In just a little bit over a week, I will join the millions of writers all over the world in the quest to pound out a novel in one month.
This is my first NaNoWriMo, and I’m both excited and nervous. Per NaNoWriMo guidelines, participants are allowed to outline and research for their manuscripts — but no prewritten prose. In my July 9, 2010 blog, I wrote that I was having trouble deciding which plot to use for NaNoWriMo, before settling on a coming-of-age story using my journals as research material. Alas, how things change within three month’s time LOL Instead, I will work on the satirical fantasy/horror tale about political life in a small town. As I’ve written in the July blog, “I’ve covered politics for three years for a newspaper, so I can vouch for witnessing real life horror stories LOL.”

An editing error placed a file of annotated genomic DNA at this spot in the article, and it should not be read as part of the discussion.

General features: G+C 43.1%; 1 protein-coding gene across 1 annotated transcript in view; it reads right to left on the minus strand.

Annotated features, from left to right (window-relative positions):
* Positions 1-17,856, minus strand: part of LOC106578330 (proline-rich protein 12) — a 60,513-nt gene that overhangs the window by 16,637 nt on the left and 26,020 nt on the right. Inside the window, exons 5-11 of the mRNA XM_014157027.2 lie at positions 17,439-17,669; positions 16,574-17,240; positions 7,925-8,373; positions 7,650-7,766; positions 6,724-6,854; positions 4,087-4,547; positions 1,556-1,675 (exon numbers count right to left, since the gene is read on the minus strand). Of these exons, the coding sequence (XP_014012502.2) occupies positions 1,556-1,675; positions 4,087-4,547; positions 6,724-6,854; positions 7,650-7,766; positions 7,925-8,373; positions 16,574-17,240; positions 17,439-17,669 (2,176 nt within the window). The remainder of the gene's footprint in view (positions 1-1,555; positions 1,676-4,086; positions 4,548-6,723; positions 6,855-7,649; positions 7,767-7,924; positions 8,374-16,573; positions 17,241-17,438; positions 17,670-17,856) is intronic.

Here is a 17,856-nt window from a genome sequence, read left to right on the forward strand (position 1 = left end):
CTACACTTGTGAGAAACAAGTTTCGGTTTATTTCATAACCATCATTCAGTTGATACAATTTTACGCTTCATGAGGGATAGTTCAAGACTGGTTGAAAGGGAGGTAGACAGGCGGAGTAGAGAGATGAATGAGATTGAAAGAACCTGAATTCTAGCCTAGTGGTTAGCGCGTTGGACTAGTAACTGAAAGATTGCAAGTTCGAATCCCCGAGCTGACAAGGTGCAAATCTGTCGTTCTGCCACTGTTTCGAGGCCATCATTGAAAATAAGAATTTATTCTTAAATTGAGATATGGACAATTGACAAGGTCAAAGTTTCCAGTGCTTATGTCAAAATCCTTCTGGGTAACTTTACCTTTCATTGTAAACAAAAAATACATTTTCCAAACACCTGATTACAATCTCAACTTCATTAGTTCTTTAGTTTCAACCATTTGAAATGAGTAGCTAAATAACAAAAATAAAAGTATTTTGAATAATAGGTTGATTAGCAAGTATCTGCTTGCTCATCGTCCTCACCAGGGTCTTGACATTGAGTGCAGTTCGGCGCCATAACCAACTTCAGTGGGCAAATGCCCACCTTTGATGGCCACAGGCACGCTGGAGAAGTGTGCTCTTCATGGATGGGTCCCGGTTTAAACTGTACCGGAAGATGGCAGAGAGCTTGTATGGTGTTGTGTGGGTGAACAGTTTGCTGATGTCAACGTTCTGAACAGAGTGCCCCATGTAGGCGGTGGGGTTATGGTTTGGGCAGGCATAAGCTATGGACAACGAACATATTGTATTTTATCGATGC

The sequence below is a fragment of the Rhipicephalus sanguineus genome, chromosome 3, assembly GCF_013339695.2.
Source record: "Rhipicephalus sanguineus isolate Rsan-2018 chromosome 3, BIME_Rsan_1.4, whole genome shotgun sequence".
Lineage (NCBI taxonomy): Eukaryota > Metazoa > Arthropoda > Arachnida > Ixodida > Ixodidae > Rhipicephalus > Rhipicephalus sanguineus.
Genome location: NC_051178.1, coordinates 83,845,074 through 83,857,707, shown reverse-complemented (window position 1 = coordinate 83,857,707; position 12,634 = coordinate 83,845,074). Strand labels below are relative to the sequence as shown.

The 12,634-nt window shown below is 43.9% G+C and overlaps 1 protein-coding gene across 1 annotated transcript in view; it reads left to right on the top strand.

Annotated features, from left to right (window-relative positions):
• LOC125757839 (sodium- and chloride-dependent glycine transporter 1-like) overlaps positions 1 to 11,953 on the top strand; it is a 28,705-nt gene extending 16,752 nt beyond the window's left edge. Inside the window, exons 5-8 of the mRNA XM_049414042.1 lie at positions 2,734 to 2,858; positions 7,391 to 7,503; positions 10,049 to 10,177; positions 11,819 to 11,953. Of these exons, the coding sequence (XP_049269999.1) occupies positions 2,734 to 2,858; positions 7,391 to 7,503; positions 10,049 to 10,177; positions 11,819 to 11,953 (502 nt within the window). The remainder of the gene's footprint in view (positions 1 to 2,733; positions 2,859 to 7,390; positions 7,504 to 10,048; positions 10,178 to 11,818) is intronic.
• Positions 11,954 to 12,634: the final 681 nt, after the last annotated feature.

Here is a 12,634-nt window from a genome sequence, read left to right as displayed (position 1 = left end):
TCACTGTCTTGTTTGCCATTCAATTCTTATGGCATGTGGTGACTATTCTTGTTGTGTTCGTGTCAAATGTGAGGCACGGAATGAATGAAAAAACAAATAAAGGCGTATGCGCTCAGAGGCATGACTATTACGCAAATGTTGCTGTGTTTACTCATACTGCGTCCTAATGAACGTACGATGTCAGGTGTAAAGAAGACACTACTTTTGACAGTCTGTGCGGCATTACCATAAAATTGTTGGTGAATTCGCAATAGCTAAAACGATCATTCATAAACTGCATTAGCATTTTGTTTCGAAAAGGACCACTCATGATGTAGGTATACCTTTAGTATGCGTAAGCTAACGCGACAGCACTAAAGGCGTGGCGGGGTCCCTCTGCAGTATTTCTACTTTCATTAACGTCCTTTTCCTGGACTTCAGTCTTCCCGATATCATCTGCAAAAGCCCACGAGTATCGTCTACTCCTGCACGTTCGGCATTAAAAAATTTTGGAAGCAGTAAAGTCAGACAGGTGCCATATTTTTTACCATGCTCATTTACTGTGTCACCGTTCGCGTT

For plot outlining, I’ve been using what’s called the snowflake method to outline my NaNoWriMo manuscript. To start the snowflake method, I write one sentence to summarize the entire book. Then, I write a paragraph that includes basic plotline, major conflicts and resolutions. I then go on to write character sketches. The outlining doesn’t end there, but with the snowflake method, the idea is to building complexity upon a simple idea (the summary sentence). I like the snowflake method. For more information, here’s an article about the snowflake method.
My NaNoWriMo region (which would be the Northeast New Jersey region) is planning what’s called a write-in in local towns throughout November, including Rockaway, Springfield and Clifton. In a write-in, NaNoWriMo participants get together at a library or a bookstore and … well, write their manuscripts. Hopefully I’d be able to attend the Clifton write-in one Wednesday this month (because Wednesday is not a job deadline day for me, and Clifton is only a 20 minute drive from my home).
With a little determination, some praying and a lot of coffee, I hope that I can win the November challenge.